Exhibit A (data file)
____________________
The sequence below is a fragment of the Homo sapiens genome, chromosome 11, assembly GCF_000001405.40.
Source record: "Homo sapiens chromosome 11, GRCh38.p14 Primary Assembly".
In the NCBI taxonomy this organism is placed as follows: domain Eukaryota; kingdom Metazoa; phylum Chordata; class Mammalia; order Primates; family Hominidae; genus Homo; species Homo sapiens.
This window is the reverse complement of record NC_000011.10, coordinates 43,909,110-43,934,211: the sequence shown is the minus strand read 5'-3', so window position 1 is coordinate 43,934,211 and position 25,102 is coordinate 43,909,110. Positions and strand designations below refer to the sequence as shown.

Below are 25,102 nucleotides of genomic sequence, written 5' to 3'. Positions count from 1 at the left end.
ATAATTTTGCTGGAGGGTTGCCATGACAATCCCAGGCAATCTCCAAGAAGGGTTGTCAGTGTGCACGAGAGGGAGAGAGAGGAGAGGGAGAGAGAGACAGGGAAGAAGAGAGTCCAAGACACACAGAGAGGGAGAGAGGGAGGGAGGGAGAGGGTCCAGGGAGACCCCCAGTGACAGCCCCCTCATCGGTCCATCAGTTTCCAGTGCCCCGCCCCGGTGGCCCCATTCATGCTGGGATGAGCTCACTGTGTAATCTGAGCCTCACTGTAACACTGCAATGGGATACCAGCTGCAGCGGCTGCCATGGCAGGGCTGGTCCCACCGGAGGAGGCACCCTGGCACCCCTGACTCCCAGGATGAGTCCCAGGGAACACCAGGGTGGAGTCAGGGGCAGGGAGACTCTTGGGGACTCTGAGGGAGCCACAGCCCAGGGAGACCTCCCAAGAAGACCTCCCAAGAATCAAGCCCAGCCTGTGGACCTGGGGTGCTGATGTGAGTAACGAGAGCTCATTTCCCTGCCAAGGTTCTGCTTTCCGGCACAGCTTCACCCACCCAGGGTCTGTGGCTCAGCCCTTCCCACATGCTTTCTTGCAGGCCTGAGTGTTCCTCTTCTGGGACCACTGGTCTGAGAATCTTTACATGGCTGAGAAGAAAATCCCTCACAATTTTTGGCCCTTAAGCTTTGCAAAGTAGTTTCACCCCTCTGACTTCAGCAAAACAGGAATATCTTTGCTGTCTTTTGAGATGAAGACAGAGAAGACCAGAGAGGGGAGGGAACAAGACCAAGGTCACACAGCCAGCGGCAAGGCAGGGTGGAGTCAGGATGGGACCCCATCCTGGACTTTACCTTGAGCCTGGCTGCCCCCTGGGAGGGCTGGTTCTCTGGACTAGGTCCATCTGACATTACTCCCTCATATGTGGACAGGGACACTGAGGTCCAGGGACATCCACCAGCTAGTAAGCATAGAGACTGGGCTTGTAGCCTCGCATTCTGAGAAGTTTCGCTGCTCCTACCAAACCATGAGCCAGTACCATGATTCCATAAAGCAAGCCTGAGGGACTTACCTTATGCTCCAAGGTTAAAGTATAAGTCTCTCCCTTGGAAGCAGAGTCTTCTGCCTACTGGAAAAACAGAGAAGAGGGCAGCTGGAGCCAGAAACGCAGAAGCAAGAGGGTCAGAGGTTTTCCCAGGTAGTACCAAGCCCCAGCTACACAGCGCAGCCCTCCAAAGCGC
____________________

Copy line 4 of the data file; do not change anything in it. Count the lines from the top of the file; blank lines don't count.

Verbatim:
This window is the reverse complement of record NC_000011.10, coordinates 43,909,110-43,934,211: the sequence shown is the minus strand read 5'-3', so window position 1 is coordinate 43,934,211 and position 25,102 is coordinate 43,909,110. Positions and strand designations below refer to the sequence as shown.